change your muscular insertion points, or change the length of your muscle
bellies. This isn't a rationalization, it's the harsh truth.
Because the typical Testosterone reader is smarter than the average
bear, I won't waste any more space talking about my various gripes about
somatype classifications. Let's stick to the good stuff, and get right
to the point.
Typical T-Nation reader.
So: time for a pop quiz. I'm going to ask you one question, and I want
you to consider your answer carefully. Here it is:
Are all hardgainers created equal?
In other words, if you're a hardgainer, do you have the same set
of problems as other hardgainers, and should you expect the same set
of solutions to solve them?
Take your time.
The answer you should've come up with, if you read the title of this
article and have been paying attention up until now, is:
"No, of course not!"
Remember the list of genetic factors: every true hardgainer is different.
However, just to keep things simple, I'll divide the true hardgainers
into two groups: the easy-hardgainer and the skinny-fat hardgainer.
Members of each group have problems they have to tackle before they can
achieve success, including poor digestive capacity and high thyroid output.
The difference between the two is that the second group's problems are
more serious than those of the first group.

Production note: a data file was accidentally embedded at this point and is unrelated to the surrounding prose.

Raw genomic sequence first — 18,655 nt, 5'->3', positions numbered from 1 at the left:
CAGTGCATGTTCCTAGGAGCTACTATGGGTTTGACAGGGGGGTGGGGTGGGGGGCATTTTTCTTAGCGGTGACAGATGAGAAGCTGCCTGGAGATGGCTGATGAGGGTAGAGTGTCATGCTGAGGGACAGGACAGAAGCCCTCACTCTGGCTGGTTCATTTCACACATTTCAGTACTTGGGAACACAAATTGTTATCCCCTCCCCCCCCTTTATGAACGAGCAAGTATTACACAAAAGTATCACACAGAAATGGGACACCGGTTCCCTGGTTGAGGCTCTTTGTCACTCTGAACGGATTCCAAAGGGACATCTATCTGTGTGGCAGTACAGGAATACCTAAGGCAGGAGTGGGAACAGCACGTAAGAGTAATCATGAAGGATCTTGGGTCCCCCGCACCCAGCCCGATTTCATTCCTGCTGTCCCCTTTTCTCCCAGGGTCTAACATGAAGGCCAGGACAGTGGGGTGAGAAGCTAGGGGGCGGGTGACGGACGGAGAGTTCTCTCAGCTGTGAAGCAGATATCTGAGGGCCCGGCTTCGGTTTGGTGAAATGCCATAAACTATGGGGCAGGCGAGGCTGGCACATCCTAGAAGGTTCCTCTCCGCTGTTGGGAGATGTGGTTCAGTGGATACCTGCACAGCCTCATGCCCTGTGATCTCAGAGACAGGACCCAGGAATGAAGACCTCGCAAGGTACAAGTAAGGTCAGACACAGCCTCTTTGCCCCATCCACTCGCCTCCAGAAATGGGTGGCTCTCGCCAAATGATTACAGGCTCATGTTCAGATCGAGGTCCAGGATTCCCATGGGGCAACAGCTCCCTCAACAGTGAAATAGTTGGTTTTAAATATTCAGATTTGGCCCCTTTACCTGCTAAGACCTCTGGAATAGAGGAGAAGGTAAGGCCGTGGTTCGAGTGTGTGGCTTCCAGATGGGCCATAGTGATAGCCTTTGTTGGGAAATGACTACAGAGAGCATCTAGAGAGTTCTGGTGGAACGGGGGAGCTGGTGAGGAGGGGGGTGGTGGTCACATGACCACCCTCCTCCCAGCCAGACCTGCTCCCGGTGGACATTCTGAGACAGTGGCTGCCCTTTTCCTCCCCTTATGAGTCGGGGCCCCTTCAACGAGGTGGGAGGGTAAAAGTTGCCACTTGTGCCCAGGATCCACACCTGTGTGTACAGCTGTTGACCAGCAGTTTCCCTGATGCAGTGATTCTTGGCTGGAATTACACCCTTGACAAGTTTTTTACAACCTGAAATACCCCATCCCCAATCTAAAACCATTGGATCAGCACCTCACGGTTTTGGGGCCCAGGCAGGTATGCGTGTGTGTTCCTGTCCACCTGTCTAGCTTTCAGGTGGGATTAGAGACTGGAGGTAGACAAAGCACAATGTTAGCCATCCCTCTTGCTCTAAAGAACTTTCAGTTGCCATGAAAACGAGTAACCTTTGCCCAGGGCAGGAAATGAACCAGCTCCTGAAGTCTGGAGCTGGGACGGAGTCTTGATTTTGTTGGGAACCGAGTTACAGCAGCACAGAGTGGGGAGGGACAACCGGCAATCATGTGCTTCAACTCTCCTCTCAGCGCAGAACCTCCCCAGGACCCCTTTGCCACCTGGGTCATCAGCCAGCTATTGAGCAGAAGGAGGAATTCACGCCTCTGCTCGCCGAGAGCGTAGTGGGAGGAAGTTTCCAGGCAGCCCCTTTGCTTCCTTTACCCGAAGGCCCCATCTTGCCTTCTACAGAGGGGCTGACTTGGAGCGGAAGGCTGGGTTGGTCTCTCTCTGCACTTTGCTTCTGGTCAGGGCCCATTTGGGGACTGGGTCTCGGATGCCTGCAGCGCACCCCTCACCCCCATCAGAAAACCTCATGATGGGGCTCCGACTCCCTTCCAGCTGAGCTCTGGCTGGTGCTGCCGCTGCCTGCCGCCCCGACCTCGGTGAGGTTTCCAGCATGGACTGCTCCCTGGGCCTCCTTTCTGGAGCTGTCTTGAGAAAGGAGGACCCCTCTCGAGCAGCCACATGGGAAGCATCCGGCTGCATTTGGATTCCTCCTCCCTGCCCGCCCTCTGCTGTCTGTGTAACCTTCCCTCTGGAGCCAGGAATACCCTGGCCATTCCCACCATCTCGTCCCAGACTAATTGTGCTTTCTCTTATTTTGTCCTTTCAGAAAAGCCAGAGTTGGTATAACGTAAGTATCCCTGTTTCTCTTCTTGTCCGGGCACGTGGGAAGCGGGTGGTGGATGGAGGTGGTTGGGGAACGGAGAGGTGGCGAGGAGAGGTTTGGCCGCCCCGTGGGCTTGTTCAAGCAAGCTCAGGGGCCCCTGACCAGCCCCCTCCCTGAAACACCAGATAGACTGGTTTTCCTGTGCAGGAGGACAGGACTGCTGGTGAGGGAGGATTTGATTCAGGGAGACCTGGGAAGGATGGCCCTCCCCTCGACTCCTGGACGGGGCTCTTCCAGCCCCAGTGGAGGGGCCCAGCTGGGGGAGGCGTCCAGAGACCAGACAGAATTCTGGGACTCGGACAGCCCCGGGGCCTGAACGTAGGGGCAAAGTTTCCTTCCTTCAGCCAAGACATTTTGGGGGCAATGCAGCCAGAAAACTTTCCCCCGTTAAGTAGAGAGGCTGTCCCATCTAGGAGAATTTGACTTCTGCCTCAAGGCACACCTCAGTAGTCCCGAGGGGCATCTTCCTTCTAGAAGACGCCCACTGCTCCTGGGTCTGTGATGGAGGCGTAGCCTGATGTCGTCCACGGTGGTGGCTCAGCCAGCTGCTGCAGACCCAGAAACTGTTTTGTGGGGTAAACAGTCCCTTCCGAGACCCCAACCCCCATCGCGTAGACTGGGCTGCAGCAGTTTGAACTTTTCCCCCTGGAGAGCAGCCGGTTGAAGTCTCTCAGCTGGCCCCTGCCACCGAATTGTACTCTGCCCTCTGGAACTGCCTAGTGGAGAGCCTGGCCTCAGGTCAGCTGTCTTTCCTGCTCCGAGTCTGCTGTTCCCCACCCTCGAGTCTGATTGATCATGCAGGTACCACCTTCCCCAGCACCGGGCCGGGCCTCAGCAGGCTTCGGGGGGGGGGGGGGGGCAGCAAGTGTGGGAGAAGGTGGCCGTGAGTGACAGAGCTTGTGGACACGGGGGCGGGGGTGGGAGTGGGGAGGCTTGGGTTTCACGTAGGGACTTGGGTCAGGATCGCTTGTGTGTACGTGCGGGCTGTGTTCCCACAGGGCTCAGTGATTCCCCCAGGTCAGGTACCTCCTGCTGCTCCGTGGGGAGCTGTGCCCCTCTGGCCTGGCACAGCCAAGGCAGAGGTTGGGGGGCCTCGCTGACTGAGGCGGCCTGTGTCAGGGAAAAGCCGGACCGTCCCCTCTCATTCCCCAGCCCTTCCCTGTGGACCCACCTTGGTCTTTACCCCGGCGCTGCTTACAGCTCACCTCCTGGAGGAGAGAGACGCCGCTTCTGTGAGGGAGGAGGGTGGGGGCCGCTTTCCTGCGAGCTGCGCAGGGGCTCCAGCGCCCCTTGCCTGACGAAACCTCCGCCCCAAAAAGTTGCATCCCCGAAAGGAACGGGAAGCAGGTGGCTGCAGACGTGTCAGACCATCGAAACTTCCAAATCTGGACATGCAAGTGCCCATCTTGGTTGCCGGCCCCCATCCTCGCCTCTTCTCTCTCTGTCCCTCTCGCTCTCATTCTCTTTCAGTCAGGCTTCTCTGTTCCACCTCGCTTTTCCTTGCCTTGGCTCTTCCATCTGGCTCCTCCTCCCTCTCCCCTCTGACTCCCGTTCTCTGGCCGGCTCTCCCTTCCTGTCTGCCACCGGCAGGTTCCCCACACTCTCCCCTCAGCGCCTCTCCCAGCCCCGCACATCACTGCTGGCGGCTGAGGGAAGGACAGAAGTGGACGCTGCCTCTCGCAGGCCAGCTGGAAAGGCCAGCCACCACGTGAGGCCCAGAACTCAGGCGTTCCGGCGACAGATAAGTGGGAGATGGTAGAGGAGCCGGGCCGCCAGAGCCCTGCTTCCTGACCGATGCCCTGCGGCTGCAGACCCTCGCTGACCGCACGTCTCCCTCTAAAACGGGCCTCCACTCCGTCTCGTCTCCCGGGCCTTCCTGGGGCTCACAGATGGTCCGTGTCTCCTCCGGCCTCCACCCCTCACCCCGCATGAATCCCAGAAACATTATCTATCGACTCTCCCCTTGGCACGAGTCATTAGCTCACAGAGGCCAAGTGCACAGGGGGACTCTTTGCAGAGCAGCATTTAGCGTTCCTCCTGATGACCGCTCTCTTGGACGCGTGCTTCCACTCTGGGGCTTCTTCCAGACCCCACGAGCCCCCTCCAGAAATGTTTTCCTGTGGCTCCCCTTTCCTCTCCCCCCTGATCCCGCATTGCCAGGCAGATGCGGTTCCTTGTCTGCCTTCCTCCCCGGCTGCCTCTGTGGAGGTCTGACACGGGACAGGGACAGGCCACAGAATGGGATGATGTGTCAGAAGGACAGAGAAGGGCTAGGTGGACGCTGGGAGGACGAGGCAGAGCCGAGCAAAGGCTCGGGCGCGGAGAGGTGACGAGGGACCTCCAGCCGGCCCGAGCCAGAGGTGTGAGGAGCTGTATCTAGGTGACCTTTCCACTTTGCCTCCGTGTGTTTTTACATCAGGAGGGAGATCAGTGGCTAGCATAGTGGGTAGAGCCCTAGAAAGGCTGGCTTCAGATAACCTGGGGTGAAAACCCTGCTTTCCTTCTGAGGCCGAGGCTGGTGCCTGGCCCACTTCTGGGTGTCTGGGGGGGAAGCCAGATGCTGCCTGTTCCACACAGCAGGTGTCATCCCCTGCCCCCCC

The problems of easy-hardgainer are, as the name implies, relatively
easy to fix. All these guys have to do is increase their ability or willingness
to take in the correct amount of food, and perform the correct exercises
in the gym to stimulate good anabolic hormonal signaling (Testosterone).
When they finally knuckle down with the fork and knife they often find
their "genetics" improving by the plateful, so to speak. Many athletes
such as sprinters, track and field stars, and even a famous professional
bodybuilder who shall remain anonymous (hint: his last name rhymes with "farts
a beggar") fall within this group.
Easy-hardgainers like this guy can solve most of their problems by
training harder and eating more.
The skinny-fat hardgainer is much worse off than the group above. This
is the group I will focus on for the remainder of this article. The problems
of the skinny-fat hardgainer are twofold, and they should be self-evident
by looking at the name.
Skinny = catabolic
Fat = insulin resistant
This group is constantly in a catabolic state, which in itself causes
one to be insulin resistant. If a skinny-fat hardgainer tries to apply
the same approach that works for the easy-hardgainer (eat more food),
he just ends up as a Richard Simmons lookalike: slim, but with very little
muscle and too much fat.
Skinny-fat hardgainers have serious issues.
Although the skinny-fat hardgainers have some of the same problems as
their easy-hardgaining friends, three other, more serious problems set
this group apart: poor hormonal signaling, poor digestive capacity, and
a low work capacity.
Poor Hormonal Signaling
The skinny-fats have hormonal signaling problems, meaning they're deficient
in the anabolic hormones, the ones you need to build muscle. Compared
to strength trainees with Testosterone levels of 700 or over, someone
whose T-levels are at only 300 or so isn't going to carry nearly as much
muscle mass naturally, or respond to training the same.
A skinny-fat hardgainer has to contend with a one-two punch: a shortage
of Testosterone and other androgens, coupled with an overabundance of